In higher education, a measure outlining performance-based funding for the state’s public universities and community college system awaits the governor’s signature. Barton says Senate Bill 153 allocates 35 percent of institution funding based on student success and degree completion, 35 percent on credit hours completed, and 30 percent on base operation costs. He says Morehead State University President Wayne Andrews worried the funding formula could adversely affect his school given the economic challenges facing eastern Kentucky.
Updates on Other Bills
The Senate also has to approve House changes to Senate Bill 120, an omnibus measure regarding felon re-entry and other criminal justice reforms. Barton says the legislation includes provisions for job training and job opportunities for people in jail or just being released. Some prisoners will have greater work-release opportunities and private companies will be able to employ prisoners within jails. Barton says the bill also creates a pilot program for drug offenders returning to society, and it says that defendants can’t be held in jail just because they are unable to pay court costs.
While SB 120 tries to reduce prison costs and inmate populations, other bills could result in more Kentuckians being incarcerated. Barton says separate measures would toughen penalties for those convicted of recruiting gang members and for individuals who traffic drugs.
A measure that would shift power from the attorney general’s office to the governor passed the House but awaits a vote by the Senate Judiciary Committee. The original version of House Bill 281 limited contingency fees paid to outside counsel hired by the attorney general to help with major lawsuits. Barton says a Senate committee substitute attached to the bill would give the governor authority to decide which civil suits the state would file in most instances.
Current Attorney General Andy Beshear, a Democrat, called the move a breach of power. Brammer says GOP lawmakers sought to send a message to Beshear about defending the laws of the commonwealth. Republicans have criticized Beshear for his unwillingness to defend the state’s new 20-week abortion ban.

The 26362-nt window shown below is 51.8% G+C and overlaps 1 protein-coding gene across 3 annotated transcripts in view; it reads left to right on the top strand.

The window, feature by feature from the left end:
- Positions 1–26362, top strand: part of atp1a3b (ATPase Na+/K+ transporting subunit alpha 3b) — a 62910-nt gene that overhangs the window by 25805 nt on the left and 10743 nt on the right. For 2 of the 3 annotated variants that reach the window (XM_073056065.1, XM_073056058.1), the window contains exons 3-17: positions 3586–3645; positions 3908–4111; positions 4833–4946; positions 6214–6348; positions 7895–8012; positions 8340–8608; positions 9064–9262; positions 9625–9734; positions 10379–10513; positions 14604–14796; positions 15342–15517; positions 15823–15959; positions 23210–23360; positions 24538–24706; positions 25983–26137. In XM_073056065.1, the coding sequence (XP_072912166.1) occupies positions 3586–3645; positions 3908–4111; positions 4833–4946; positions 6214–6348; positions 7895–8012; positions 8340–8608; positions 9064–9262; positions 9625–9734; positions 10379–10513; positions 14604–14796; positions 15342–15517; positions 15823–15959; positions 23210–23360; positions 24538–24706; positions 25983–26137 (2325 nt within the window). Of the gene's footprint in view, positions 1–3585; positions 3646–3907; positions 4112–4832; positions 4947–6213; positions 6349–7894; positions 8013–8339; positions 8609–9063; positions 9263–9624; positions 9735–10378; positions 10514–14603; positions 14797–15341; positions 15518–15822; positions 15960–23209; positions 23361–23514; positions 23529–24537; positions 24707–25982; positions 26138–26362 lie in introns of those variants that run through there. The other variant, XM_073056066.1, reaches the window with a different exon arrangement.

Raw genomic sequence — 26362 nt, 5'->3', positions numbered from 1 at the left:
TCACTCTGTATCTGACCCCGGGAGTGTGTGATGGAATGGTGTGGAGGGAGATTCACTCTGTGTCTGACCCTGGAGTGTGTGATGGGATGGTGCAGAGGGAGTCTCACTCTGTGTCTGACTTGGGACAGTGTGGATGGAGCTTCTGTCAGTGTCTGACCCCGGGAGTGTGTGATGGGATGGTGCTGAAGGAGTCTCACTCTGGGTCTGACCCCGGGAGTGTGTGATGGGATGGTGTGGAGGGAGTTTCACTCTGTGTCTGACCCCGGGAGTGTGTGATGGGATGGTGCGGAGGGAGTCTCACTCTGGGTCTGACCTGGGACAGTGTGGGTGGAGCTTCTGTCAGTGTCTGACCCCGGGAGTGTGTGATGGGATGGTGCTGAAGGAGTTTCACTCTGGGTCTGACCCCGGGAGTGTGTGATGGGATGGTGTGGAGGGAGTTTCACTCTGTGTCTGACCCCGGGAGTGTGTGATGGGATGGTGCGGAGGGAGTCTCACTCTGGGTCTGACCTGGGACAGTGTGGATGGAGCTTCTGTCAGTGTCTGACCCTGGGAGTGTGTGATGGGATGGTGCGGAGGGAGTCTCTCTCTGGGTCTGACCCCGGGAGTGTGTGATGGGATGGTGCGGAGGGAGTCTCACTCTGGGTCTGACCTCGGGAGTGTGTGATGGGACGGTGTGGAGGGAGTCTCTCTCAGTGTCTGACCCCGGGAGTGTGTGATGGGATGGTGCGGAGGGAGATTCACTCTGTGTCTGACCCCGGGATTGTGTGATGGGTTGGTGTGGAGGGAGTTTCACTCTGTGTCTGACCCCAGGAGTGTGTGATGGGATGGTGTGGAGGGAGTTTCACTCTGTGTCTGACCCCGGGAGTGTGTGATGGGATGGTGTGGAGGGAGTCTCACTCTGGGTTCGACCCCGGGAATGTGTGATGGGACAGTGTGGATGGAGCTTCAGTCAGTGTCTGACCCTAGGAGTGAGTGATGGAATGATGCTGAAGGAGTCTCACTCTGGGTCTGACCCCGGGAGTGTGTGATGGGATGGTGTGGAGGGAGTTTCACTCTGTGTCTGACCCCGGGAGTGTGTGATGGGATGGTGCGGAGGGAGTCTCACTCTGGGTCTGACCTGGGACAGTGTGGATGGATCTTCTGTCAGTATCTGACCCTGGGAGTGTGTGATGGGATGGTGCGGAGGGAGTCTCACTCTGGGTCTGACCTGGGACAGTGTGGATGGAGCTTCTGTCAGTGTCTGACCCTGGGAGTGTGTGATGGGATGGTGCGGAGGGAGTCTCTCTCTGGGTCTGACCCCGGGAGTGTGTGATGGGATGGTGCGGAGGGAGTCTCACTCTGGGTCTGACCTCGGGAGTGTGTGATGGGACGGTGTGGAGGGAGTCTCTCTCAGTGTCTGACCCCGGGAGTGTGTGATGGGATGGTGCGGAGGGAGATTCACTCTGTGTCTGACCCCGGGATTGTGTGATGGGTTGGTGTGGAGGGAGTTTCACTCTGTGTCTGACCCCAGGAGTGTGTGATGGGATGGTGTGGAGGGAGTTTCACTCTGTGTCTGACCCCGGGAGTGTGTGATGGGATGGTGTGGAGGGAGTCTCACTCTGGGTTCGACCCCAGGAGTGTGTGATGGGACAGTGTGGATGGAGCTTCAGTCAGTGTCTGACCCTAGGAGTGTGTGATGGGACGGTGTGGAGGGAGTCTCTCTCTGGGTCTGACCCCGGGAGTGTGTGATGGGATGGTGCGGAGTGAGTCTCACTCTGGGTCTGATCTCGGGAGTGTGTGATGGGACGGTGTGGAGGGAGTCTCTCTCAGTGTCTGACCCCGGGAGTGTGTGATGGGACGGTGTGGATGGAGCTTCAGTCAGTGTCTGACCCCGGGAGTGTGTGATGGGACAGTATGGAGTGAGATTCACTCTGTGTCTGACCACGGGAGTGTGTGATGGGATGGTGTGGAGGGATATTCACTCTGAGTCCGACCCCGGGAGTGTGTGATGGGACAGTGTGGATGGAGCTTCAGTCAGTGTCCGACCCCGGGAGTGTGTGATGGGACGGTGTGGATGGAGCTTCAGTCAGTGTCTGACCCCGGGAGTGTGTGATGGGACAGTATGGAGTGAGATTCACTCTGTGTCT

The legislature has lifted a ban on nuclear power plants in Kentucky. Brammer says western Kentucky lawmakers have long sought such a repeal. In addition to allowing nuclear plants to be built in the commonwealth, Senate Bill 11 also allows for the temporary storage of radioactive waste materials. He says some lawmakers wanted to ensure that the legislation would not hurt the state’s struggling coal industry.
Other measures that have passed include a bill to raise the contribution limit on individual donations to state political candidates from $1,000 to $2,000. Barton says that legislation also allows for unlimited corporate contributions to building construction funds for state party offices.
And the governor is poised to sign a bill to bring Kentucky in compliance with new federal rules for personal identifications. Bevin vetoed a similar measure last year after personal privacy advocates objected to it. This year’s bill makes getting so-called Real IDs optional for Kentuckians. Watkins says those without the updated identification would need extra documentation like a passport to be able to take domestic airline flights starting in 2018.
The opinions expressed on Comment on Kentucky and in this program synopsis are the responsibility of the participants and do not necessarily reflect those of KET.